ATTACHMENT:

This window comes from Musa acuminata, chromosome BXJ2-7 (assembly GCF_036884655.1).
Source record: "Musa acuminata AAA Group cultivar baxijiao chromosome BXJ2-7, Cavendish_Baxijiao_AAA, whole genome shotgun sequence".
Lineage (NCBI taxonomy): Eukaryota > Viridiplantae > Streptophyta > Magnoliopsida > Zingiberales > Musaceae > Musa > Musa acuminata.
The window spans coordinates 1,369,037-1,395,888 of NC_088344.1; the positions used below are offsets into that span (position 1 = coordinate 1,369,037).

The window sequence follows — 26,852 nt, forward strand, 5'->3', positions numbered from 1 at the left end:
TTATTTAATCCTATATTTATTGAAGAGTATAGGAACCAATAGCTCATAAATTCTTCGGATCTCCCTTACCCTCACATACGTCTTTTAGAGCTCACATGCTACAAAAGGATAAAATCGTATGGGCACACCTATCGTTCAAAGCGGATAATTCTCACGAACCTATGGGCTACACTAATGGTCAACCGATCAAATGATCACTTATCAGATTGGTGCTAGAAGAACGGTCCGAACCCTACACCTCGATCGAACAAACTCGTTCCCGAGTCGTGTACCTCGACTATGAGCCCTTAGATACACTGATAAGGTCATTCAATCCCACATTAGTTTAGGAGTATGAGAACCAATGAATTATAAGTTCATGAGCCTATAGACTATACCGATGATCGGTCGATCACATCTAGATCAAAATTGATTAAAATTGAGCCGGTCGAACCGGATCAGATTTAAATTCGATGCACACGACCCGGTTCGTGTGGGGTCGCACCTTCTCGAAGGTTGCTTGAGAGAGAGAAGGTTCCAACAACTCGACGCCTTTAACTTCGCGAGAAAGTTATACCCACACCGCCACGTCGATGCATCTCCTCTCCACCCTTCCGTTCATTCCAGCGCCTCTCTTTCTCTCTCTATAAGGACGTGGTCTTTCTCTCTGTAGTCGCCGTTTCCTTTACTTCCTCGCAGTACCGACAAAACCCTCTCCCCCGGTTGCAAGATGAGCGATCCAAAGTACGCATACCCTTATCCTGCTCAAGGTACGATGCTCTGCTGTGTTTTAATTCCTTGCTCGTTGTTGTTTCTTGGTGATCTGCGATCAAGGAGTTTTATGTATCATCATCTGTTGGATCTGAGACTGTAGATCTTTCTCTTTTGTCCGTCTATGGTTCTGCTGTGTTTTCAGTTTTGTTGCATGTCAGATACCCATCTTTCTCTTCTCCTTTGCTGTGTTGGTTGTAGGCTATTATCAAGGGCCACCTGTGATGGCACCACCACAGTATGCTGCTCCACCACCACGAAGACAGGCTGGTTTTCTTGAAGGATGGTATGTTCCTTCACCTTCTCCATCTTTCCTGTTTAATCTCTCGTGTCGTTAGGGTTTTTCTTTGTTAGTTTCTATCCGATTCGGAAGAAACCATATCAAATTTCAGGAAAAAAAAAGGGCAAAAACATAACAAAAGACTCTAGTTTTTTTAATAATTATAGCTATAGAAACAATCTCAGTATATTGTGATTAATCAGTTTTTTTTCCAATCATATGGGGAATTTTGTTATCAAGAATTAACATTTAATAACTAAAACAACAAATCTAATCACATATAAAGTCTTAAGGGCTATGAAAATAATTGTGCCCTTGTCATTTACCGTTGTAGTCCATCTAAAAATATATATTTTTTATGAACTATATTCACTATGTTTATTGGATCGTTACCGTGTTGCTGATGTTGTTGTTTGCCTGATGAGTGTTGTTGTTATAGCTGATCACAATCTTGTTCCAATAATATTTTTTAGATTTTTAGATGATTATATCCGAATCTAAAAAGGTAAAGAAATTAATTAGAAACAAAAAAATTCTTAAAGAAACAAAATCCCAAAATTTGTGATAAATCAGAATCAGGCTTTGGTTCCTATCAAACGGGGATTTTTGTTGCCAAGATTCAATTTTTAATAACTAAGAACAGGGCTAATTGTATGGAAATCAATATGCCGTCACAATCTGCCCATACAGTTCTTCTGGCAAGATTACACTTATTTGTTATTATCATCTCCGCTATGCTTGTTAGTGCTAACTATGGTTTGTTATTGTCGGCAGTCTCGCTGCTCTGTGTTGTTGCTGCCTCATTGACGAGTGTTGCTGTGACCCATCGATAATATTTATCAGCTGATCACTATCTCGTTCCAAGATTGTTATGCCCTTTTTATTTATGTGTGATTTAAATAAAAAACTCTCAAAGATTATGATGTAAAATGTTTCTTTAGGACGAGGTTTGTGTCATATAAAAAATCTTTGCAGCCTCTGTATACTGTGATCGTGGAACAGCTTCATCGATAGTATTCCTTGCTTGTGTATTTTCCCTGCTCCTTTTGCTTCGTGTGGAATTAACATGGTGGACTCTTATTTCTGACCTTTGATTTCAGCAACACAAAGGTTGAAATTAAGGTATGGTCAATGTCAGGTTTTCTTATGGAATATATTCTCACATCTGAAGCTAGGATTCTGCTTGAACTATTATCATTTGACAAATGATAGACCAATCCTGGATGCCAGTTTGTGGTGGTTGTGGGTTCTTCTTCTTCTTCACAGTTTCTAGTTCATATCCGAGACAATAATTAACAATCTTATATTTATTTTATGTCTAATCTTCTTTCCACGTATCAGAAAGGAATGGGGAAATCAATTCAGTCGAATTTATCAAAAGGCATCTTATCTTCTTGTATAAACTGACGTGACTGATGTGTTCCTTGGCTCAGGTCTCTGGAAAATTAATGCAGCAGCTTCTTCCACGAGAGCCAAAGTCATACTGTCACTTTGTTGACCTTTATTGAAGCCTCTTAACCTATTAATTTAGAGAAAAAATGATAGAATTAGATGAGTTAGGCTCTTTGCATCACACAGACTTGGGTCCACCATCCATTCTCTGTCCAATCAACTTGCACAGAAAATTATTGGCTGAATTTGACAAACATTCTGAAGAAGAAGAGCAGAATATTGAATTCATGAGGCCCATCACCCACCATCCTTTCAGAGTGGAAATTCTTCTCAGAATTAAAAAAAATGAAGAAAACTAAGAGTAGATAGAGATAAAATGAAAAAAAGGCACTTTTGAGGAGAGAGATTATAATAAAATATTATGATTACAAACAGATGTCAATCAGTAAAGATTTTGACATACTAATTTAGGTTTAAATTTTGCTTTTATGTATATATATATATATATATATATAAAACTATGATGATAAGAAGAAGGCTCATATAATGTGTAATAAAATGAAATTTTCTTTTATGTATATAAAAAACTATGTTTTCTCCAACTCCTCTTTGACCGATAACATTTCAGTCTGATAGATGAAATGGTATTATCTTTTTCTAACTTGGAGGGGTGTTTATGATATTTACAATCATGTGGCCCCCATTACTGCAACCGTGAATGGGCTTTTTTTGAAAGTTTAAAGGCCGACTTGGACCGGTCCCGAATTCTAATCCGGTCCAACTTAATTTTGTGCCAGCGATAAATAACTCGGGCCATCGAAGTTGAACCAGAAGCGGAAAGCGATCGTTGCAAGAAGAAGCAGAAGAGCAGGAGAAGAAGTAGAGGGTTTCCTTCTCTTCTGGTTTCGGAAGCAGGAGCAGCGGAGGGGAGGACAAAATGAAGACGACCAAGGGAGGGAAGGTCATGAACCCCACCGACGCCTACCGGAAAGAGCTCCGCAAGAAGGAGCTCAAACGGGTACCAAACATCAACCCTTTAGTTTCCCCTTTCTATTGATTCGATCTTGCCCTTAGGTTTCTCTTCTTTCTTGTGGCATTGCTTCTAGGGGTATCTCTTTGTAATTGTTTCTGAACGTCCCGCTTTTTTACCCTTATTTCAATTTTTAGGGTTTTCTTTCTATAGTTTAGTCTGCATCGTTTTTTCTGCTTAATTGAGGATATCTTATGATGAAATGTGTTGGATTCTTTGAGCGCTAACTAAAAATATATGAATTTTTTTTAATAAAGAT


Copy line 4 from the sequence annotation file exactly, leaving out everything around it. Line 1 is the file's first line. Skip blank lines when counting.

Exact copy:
The window spans coordinates 1,369,037-1,395,888 of NC_088344.1; the positions used below are offsets into that span (position 1 = coordinate 1,369,037).